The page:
ABA Banking Journal - November 2010 - (Page 8)
editor’s column | by bill streeter
Forget Japan, what are we doing?
Ever since the economic recovery lost steam a few months ago, there has been much discussion about whether the U.S. is repeating the Japanese experience. After that Asian country’s stock and real estate bubbles burst, it has not been able to regain its economic mojo—struggling with deflation and slow growth for 20 years. You can learn from others’ experiences, but comparisons often do more harm than good. Comparing two struggling economies is no different from comparing two struggling banks. The differences outweigh the similarities, which is why bankers don’t like it when examiners compare their institution with another bank they’ve just visited. Performance data are frequently compared, of course, but what produces the numbers differs with each bank—management skill, board involvement, employee experience, customer base, and so on. When looking at a specific situation—how to move bad real estate loans off your books, for example— it can help to hear how others have handled it. But broad comparisons between companies or countries, just like comparisons between people, rarely produce anything positive. The comparisons with Japan actually run the risk of inducing a selffulfilling mind-set. This country’s economic fate is in our own hands—leaders and citizens, alike. And, yes, we’ve got our hands full. Instead of looking over our shoulders at Japan, however, a better approach would be to take a sober look at what brought us to where we are, what needs to change, and how
we bring that about. It’s not going to happen overnight. Our current situation is the product of many factors, some of them percolating for a long time. One of those factors was described by community banker McCall Wilson, CEO of The Bank of Fayette County, Moscow, Tenn., during a panel discussion at ABA’s Annual Convention last month. In response to a question about the causes of the financial crisis, Wilson, who is 44, said this: “The problem was caused by people of my generation. We expect to graduate college with $50,000 of student loans. We expect 100% financing on our house. We expect a home equity [loan] to buy furniture in order to fill the house. We expect to go to a car dealership and buy a car with 100% financing. My generation is a consumer debt-laden society. We thrive on it. The capitalist system exists to feed a need. The need was the consumer wanted more and more and more.” We think there’s a lot of truth in what Wilson said. Returning to a “consumer debt-laden society” is not a viable choice for a sustained recovery. But it will take time for consumer behavior to reset to a new normal where debt and savings are in better balance. Judging by Wilson’s comments, bankers get this, and we think some consumers are beginning to get it. Our national leaders, however, so far don’t get it. Let Japan worry about Japan. We need a sustainable remedy to our own unique situation. n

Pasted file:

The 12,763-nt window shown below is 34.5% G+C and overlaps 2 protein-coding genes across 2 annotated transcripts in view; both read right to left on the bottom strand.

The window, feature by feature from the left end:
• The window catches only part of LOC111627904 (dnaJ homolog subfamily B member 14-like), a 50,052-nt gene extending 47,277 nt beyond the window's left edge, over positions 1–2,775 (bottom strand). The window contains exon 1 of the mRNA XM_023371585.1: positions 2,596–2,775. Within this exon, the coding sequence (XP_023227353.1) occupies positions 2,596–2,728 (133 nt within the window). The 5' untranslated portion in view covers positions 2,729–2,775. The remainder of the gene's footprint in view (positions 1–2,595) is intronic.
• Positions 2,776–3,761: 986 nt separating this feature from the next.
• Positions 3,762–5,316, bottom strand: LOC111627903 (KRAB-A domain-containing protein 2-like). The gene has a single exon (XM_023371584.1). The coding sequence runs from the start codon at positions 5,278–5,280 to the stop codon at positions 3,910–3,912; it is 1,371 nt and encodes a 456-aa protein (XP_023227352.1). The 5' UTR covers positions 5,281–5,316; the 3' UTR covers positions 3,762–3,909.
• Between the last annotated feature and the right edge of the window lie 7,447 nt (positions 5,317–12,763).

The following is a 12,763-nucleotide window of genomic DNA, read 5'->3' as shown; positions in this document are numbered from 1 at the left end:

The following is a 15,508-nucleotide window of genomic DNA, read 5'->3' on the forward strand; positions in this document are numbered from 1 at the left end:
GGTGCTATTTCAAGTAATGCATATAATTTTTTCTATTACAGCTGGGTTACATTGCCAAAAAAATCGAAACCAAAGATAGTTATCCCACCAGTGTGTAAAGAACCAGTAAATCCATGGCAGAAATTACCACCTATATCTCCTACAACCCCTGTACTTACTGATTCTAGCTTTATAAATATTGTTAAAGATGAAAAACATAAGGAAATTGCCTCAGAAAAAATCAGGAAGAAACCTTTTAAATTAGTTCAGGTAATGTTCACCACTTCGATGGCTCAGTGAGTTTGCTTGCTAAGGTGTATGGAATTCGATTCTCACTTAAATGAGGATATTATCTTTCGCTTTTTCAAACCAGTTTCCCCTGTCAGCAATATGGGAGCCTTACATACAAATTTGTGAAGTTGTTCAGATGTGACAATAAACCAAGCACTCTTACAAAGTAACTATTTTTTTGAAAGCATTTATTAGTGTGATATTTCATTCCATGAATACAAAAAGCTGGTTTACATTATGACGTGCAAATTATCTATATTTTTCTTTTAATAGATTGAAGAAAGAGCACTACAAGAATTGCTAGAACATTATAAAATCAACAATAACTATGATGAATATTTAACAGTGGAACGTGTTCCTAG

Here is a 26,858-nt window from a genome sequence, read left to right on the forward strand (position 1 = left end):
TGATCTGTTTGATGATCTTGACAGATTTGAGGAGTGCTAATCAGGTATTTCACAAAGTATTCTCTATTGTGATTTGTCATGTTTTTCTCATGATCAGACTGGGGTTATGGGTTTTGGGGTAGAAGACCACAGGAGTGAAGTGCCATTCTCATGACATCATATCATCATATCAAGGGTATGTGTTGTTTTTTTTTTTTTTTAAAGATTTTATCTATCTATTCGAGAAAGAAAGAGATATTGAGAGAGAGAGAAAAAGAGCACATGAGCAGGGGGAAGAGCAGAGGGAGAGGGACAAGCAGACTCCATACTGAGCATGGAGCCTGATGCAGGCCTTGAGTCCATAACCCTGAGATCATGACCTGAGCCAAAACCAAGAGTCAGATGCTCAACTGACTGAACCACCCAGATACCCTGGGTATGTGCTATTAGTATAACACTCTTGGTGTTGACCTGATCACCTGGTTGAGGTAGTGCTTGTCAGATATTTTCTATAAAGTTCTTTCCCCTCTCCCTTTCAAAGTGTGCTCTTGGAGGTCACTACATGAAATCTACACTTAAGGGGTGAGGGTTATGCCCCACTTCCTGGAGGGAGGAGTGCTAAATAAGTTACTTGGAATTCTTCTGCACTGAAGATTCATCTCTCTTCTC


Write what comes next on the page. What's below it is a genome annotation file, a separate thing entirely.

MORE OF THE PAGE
It will take time for consumer behavior to reset to a new normal where debt and savings are in better balance email@example.com
8 | ABA BANKING JOURNAL | november 2010
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